NEW YORK, Sept 18 (Reuters) - U.S. President Donald Trump and several Latin American leaders will discuss over dinner on Monday how to bring pressure to bear on the Venezuelan government to restore democracy in the oil-producing nation, officials said.
Trump has invited Presidents Michel Temer of Brazil, Juan Manuel Santos of Colombia, Juan Carlos Varela of Panama and Argentine Vice President Gabriela Michetti to the dinner on the sidelines of the annual gathering of world leaders at the U.N. General Assembly.
Differences over ethanol trade, open-skies aviation and illegal drug production, and even North Korea, could crop up during the discussion, but the top issue will be the Venezuelan crisis, Latin American and White House officials said.
“What we all want is for Venezuela to become a democracy again and we are exerting all the pressure we can for that to happen. Tonight we will talk to Trump about that,” Santos said in an interview with Bloomberg News Agency.
Santos said discussion would focus on how best to pressure the Socialist government of Nicolás Maduro to allow a “hopefully peaceful democratic transition in Venezuela.”
At least 125 people have been killed in four months of protests against the Maduro government, which has resisted calls to bring forward the presidential election and instead set up a pro-Maduro legislative superbody called a Constituent Assembly that has overruled the country’s opposition-led Congress.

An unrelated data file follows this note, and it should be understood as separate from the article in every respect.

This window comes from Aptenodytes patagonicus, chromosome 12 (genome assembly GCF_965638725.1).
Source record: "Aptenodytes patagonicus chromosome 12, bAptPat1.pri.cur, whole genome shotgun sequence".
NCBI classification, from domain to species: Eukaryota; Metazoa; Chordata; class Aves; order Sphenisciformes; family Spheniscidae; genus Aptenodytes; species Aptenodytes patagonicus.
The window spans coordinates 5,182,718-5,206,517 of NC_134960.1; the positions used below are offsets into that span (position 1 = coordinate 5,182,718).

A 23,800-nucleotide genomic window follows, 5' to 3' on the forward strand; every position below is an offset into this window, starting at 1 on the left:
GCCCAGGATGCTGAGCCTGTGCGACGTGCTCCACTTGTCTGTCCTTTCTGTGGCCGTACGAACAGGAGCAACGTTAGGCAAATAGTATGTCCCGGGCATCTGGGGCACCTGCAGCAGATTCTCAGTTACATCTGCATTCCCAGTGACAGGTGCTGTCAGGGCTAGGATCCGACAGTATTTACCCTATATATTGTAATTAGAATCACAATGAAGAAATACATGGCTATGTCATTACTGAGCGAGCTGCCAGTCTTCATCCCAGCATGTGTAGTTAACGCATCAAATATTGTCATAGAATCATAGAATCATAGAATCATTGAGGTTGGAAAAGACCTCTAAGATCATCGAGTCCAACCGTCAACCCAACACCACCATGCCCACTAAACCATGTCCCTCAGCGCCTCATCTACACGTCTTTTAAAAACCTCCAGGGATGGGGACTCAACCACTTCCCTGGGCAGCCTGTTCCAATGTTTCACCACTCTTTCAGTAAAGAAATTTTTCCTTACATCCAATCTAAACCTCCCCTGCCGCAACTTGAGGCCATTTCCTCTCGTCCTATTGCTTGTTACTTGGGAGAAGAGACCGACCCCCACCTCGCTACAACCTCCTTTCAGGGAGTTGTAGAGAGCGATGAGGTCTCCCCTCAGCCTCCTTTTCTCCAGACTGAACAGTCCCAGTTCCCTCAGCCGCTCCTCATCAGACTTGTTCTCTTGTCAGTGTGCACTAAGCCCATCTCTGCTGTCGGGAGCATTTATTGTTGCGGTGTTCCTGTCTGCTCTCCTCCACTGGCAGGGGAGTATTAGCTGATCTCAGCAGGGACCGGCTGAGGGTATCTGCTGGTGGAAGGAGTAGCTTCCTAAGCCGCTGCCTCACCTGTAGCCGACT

The Trump administration has imposed financial sanctions on Venezuela and Trump has called for tougher action, but Latin American leaders have stuck to diplomatic sanctions and ruled out the use of force, an option Trump has mentioned.
“We have told Trump that military intervention is not on the agenda for any Latin American country,” Santos told Bloomberg. “That would only worsen the situation.”
Last week, Trump upset Colombia, the South American nation with the closest ties to Washington, by threatening to blacklist it for failing to stop a surge in cocaine production.
Speaking at New York’s Columbia University on Monday, Santos said peace accords he reached with leftist guerrillas were allowing his government to move into areas where the drug is produced and destroy coca-leaf crops.
Trump could complain about a 20 percent tariff Brazil recently slapped on imports of ethanol over and above 600,000 liters a year, most of which come from the United States.
He could also press Brazil’s Temer to cut off ties with North Korea, since Brazil is one of the last Latin American countries that maintains an embassy in Pyongyang. (Reporting by Anthony Boadle; Editing by Peter Cooney)